US Organizations with less than 500 employees experienced a median loss of $280,000 per year due to employee theft across a wide range of industries, according to the 2015 Hiscox Embezzlement Watchlist, which examines employee theft cases that were active in the US federal courts during the previous calendar year.
The study found that embezzlement is not just a problem for large organizations or the financial services industry; 80 percent of victim organizations had fewer than 100 employees, and losses were suffered across a wide variety of industries, with an average total loss of $842,403.
According to the report, most instances of employee theft involve employees with long tenure. Women represented more than 60 percent of employee perpetrators, while the median age of wrongdoers was 50. The embezzlers were also not confined to the finance operations of an organization. In fact, more than 50 percent of actions were committed by employees not in the finance or accounting function. Just more than half of all employee theft schemes (53 percent) were perpetrated by employees in senior roles within the organization, with those stakeholders engaging in schemes with a median loss of $313,939. Non-management employees, who perpetrated 43 percent of the schemes surveyed, still left a punishing mark on their organizations, orchestrating schemes with a median loss of $234,641.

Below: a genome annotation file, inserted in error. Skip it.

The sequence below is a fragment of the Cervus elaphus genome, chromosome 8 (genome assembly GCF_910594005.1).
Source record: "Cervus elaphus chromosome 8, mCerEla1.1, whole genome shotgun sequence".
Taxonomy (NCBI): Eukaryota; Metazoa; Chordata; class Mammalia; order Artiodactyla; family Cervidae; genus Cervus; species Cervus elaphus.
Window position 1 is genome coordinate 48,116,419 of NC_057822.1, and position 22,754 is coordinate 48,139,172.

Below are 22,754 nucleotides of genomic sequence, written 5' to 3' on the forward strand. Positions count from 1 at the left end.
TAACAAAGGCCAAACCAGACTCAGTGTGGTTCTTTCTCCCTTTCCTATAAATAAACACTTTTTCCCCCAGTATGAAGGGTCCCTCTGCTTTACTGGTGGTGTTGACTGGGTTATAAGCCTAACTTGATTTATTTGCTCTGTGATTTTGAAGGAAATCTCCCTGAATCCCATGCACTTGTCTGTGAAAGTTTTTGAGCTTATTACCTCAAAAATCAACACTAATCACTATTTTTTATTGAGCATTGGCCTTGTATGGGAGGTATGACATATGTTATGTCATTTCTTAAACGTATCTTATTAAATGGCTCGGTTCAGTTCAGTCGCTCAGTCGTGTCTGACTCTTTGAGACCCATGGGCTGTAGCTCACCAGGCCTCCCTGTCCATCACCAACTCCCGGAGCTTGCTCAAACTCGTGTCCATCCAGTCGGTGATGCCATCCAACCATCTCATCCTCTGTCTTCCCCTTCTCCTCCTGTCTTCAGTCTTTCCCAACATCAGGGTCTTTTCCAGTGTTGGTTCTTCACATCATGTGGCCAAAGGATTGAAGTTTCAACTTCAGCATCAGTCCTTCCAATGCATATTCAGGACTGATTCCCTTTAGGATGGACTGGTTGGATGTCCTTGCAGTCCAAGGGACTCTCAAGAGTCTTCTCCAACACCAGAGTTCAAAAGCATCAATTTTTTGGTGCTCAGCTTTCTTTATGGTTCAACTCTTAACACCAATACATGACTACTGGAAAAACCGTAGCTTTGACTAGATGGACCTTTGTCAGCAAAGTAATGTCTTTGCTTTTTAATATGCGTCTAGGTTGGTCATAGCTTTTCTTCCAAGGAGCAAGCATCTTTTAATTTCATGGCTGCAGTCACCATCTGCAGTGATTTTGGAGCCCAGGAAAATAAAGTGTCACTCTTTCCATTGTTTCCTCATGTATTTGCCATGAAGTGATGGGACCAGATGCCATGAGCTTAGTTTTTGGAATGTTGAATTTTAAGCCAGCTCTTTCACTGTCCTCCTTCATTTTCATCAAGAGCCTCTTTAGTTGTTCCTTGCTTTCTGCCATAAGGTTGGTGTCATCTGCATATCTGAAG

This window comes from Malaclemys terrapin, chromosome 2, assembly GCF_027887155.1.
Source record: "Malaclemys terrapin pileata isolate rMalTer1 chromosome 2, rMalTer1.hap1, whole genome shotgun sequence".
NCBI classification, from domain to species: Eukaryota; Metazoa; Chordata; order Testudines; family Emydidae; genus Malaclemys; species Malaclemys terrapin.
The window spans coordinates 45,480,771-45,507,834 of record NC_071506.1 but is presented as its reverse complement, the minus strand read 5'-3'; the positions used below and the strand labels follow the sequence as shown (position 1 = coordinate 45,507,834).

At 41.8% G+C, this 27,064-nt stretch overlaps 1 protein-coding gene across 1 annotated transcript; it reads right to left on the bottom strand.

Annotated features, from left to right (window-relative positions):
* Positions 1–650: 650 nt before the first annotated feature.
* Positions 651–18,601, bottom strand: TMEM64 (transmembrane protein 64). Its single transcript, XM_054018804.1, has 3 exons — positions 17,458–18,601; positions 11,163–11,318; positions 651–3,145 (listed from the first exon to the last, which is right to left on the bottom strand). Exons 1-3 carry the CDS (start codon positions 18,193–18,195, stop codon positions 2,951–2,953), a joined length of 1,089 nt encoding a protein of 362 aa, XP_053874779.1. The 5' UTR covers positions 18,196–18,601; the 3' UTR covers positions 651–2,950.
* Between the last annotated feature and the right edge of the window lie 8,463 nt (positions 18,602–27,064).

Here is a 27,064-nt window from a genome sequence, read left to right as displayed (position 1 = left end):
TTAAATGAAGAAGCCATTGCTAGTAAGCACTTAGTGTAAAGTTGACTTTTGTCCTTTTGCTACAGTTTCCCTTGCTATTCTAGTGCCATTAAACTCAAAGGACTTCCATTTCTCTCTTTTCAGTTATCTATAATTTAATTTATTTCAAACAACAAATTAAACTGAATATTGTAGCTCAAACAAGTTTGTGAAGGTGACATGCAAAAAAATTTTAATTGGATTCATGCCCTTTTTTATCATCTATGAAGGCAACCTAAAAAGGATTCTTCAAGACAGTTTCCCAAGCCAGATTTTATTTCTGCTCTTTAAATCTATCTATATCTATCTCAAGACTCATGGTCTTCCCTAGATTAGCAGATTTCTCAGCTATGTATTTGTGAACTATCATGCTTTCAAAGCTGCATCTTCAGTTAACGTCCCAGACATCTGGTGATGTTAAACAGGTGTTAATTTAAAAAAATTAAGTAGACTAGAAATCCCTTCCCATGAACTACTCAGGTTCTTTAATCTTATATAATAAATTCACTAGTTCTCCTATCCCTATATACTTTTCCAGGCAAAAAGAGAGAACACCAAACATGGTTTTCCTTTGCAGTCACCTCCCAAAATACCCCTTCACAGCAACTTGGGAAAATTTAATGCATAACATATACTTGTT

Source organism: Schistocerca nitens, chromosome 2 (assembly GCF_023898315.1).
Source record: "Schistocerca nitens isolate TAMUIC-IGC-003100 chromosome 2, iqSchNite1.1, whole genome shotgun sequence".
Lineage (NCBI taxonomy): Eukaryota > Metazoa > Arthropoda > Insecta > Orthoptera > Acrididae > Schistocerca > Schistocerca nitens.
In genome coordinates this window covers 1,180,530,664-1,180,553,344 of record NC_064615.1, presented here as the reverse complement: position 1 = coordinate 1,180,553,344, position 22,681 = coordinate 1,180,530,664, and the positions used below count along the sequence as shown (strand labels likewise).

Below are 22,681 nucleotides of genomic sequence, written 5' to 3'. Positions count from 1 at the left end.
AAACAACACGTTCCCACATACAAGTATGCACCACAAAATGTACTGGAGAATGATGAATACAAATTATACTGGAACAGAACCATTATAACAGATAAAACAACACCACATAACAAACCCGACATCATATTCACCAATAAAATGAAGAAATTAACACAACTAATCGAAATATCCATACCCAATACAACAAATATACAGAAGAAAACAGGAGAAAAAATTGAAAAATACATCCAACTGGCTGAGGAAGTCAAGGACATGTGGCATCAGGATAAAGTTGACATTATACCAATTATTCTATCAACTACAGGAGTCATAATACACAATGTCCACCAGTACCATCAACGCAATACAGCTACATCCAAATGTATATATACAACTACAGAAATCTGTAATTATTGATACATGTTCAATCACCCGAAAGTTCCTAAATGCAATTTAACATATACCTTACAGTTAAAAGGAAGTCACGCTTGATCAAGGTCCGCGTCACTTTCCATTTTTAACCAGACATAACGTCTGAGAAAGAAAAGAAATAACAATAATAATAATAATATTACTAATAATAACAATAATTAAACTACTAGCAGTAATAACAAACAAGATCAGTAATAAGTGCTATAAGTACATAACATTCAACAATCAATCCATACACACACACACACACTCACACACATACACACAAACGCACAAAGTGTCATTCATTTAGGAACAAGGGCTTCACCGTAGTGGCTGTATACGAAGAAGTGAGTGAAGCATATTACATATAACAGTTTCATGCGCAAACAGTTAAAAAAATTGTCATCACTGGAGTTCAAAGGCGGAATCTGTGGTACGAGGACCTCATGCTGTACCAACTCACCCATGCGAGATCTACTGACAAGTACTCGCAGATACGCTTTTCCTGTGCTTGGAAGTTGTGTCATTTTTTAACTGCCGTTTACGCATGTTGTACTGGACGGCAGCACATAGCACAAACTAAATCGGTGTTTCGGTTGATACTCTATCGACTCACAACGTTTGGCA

Industries at Risk
More than 21 percent of employee thefts in organizations with less than 500 employees involved entities in the financial services category, which includes banks, credit unions and insurance companies. The median loss for financial services organizations was $271,000. But, financial services companies are not the only ones at risk. Retail entities and the healthcare industry had the largest median losses, at $606,012 and $446,000, respectively.
Other organizations with a high concentration of employee theft were non-profits (median loss of $202,775), municipalities (median loss of $293,717) and labor unions (median loss of $41,599). Outright funds theft, which includes the direct theft of cash or misuse of bank deposits or transfers, resulted in nearly three-fourths of total losses. The single largest loss from outright funds theft in 2014 was a staggering $21 million loss from a bank in the South.
Check fraud and credit card fraud were found to be pervasive among small businesses. Eighty one percent of check fraud and 80 percent of credit card fraud occurred in companies with fewer than 50 employees.